A Mini Guide to NASCAR

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I’m sure many babes out there have boyfriends or family members that are fans of NASCAR or racing in general. I know my boyfriend is a huge fan. As I watch all the races I find that it’s rather confusing to catch on to the rules, regulations, and pretty much everything when it comes down to NASCAR racing, compared to other sports. Don’t worry, I have put together here a Mini Guide to NASCAR for you babes out there that were just as confused as I was!  

Mini Guide to NASCAR The History & Series

NASCAR is a privately owned company starting in 1948. It stands for The National Association for Stock Car Auto Racing. The company is an American auto racing sanctioning and operating company that is best known for stock car racing. The company is based out o Daytona Beach, Florida. NASCAR every year sanctions more than 1,500 races at over 100 tracks in 48  of the US states as well as in Canada, Mexico, and Europe. 

There are four series that fall under NASCAR. They are Cup Series, the Xfinity Series, the Gander RV and Outdoor Trucks Series, and the ARCA Menards Series. Most associate NASCAR with the Cup Series being its most well-known series. We will focus on the Cup Series today. The Cup Series has 36 races that take over the timeline of 10 months. Of those 36 races, the first 26 are a part of the traditional season and the later 10 races are a part of the playoffs or postseason. For each race, the driver must partake in the single-car qualifying races for that specific track. These are timed laps that decide the grid or lineup position for the actual race. 

A Babes Mini Guide to NASCAR

NASCAR The Races

First up a Mini Guide to NASCAR organization of the season of races. The main goal for any driver in the Cup Series is The NASCAR Cup Series Driver’s Championship. Which is determined by a point system throughout the season. The races can have up to 40 cars and are split into 3 stages. Each stage is set with a specific number of laps. Which varies depending on the specific track. In stages 1 and 2 the top ten finishers are given bonus points that go towards the Championship. Stage 3 is the end of the race and points are awarded to racers on a scale of, 40 points to the winner and then vary for those behind up until positions 36 through 40 who are awarded automatically 1 point. The regular season ends after 26 races, and those in the top 16 by points standings are in the Playoffs. 

The first nine races of the playoffs are split into 3 rounds. There are usually 40 racers at each race but only the top 16 from the regular season can score points. This means the races are considered a race inside a race. Why the other drivers are allowed in is to keep things interesting. As well as offer sponsors more screen time and teams to test for next season. Each round there will be 4 drivers eliminated considering the points standings for each of the nine races. This will then leave 4 drivers at the final tenth race of the playoffs in contention for the championship. Don’t get confused there will still be about 40 cars at this race also but technically only four drivers can win the Championship. Any of the other cars could still win the race itself which makes things really interesting in each of the ten playoffs races.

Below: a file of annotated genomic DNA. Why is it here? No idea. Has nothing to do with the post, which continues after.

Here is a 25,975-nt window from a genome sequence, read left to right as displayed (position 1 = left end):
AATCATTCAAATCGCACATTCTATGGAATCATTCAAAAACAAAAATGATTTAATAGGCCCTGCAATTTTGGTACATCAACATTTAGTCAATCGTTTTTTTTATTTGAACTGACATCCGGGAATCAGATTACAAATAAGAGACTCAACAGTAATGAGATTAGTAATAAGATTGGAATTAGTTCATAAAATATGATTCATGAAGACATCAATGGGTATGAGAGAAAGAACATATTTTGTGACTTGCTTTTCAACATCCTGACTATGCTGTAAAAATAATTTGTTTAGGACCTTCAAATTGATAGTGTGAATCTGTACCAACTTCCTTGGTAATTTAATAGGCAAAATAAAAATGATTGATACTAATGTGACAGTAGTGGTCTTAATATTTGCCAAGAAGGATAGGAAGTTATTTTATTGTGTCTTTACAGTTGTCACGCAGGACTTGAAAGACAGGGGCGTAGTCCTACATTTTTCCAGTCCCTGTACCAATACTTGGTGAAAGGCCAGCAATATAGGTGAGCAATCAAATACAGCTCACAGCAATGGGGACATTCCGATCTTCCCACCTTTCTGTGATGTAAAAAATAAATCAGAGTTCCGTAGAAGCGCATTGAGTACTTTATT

NASCAR The Rules & Penalties

Now let’s get into some of the most important rules and penalties that all NASCAR drivers and their teams must follow. A Mini Guide to NASCAR’s penalty system is made up of drive-through penalties. These require you to slow down and drive through the pitlane, and penalties that make you start at the back of the grid too. Pitstops consist of many rules, but the key here is that only 5 or six pit men are allowed in the pit box. They can refuel, change tires, or any other adjustments that are needed. The only time cars will be in the pit box and can not be touched is under a red flag situation. This means the race has been stopped. Another flag that is more common is a yellow flag situation. This means there is a problem somewhere on the track. Cars should slow down and remain in order when the flag was initiated. A car called the pace car will also come out to lead the pack to a restart once the yellow flag situation is lifted. Restarts are my favorite part about races. 

NASCAR is a unique sport. It’s fast-paced, requires a lot of skills, and of course, consists of very long races. To many, it might seem boring at first but once you understand it’s one of the most exciting sports out there. I hope this has been beneficial to all the babes out there! Be on the lookout for my new product A Babes Guide to NASCAR Full Edition soon! Laters babes.

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